Encouraging Your Child's Musical Education at TAS

By Lindsey Kundel, Director of Communications

There are many reasons to encourage your child to join the middle school music program, including the fact that it's just plain fun. But, perhaps more importantly, did you know that learning about music and being part of the larger musical community can reap lifelong benefits? 

Here are a few reasons why we hope your child considers joining:

1. Improved social skills. One of the biggest positive connections your child can make is those with other musically-minded students, including lifelong friendships.

2. Learning teamwork. Teamwork isn't just for athletics. When your child joins the orchestra, they become part of a functioning team with clear goals.

3. Developing a sense of personal responsibility. Your child will need to take care of their instrument - and learn their part in the score. A child will learn to treat their instrument with respect because their treatment has a direct impact on their instrument's sound.

4. Improved cognitive skills. Learning to read music and making an instrument do what your child wants it to do benefits their eye-hand coordination as well as increased cognitive skills including concentration and visual recognition.

5. Joy! Most people who participate in musical activities reap a lifetime of benefits as they get older, including the joy that you can find when relaxing and appreciating music.

The TAS music teachers also have a number of reasons that they would like to share with our parents and students, reasons that are a bit more specific to our school's program instead of music education generally.

According to Mr. Stephen Abernethy, the department chair for KA-12 music performing arts, his favorite part of the music program at TAS is the depth and breadth of the opportunities that TAS provides. "There is an expectation of excellence," says Abernethy, "and we have the fullest support of the administration, students, and parent community to aim for the best possible musical and artistic outcomes for all students, allowing each one of them every opportunity for artistic expression and creativity."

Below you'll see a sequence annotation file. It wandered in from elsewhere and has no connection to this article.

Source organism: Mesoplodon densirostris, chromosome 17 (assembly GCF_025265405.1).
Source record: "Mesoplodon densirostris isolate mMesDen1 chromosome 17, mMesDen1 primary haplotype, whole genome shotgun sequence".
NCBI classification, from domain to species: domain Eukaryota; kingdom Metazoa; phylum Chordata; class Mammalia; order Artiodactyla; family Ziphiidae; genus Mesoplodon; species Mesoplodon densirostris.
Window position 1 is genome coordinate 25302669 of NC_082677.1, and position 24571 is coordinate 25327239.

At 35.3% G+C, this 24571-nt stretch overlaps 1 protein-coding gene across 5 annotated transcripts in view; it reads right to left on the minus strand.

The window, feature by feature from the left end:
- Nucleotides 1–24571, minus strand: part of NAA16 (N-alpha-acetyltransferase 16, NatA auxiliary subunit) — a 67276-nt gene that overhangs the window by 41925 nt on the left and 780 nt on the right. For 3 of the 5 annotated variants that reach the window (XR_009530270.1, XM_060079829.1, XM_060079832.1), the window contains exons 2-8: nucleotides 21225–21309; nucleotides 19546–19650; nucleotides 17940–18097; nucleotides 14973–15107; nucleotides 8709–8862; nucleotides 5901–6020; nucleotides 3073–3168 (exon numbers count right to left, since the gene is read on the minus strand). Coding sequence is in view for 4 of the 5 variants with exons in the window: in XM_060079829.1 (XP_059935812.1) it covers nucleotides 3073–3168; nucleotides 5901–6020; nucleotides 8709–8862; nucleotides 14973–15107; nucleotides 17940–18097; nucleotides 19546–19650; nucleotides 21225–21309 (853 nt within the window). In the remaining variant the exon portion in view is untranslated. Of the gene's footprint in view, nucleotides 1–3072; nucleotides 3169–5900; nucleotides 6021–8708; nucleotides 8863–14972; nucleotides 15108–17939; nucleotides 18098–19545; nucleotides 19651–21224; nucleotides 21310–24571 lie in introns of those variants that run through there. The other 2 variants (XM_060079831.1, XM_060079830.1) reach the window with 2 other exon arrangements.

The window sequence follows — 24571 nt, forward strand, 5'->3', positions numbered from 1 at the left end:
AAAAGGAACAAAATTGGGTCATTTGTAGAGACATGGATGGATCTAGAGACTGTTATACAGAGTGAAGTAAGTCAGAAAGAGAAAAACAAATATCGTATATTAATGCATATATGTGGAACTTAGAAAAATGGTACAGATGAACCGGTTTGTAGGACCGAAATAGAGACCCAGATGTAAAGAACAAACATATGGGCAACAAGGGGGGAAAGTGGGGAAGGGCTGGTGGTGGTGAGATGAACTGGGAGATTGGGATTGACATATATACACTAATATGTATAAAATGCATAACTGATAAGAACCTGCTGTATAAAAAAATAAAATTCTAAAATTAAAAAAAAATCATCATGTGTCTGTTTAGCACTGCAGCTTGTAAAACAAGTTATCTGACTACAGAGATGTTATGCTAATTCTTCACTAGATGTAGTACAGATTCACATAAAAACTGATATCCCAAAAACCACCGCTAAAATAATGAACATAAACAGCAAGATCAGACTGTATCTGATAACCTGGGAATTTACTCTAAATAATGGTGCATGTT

Middle school choral director (and TAS alumna) Betty Chang echoes a similar sentiment about choice: "I love that the TAS music program is robust and offers choices to our student body as early as third grade," said Chang. "Through different music classes offered, students connect outwardly with our community and worldwide; as well as inwardly by being reflective, empathetic, and sensitive in our music-making process. In addition, music brings together different disciplines: math, science, history, languages, politics, and most importantly, our well-being. Perhaps this is why music plays an integral  part of our lives, no matter our age."

 

Lower school music teacher Marissa Brits used the same word - choice - to describe why she loves to work and teach at TAS, describing the TAS music program as offering amazing choices to students. Whether you are interested in choir, band, strings, orchestra, music technology, musical theater, or some combination of all of them, TAS provides students with "the opportunity to [not only] try different options [but to also] excel in that specific area."

Abernethy also shared the wisdom of the late great Maestro Richard Gill in his responses, quoting an essay by Gill titled "Music for Children." TAS was lucky to welcome Maestro Gill as an artist in residence for several years prior to his passing.

In the essay, "Music for Children" (and in a corresponding TED Talk), the conductor argued that music education should be a fundamental right of all children. Gill said that music education has both intrinsic and extrinsic benefits, explaining that "music has to be heard to be comprehended," something which requires listeners to learn the "highest forms of listening…[and] concentration," which ultimately leads to the "highest forms of thinking." 

In this same essay, Gill also explained that because music has been and remains a "powerful form of human communication" across many different cultures and societies, denying a child a music education denies them the opportunity to engage in this part of the human experience. 

In fact, in his TED Talk, Gill goes so far as to suggest that singing is a major component of many cultures' educational programs, even those without strong traditions of formal music programs: "Singing is how we teach children to be literate, to read and write," said Gill. "Through singing is how we teach children to analyze."

Tiger musicians! What did we miss? What are your top reasons for encouraging younger Tigers to join musical programs while at TAS?

If you're anything like Maestro Gill, you'll agree with us that music is worth teaching for its own sake. Yes, there are many benefits, including those listed above and by our teachers. But, as Maestro Gill put it succinctly: "Music is worth teaching because it is good. It is worth teaching because it is unique. And it is worth teaching because it empowers children spectacularly."

Want to find out more about the benefits of a music education program? Here are a few resources provided by our TAS music teachers to help you as you consider. We hope to see you in our classrooms, stages, risers, and practice rooms soon!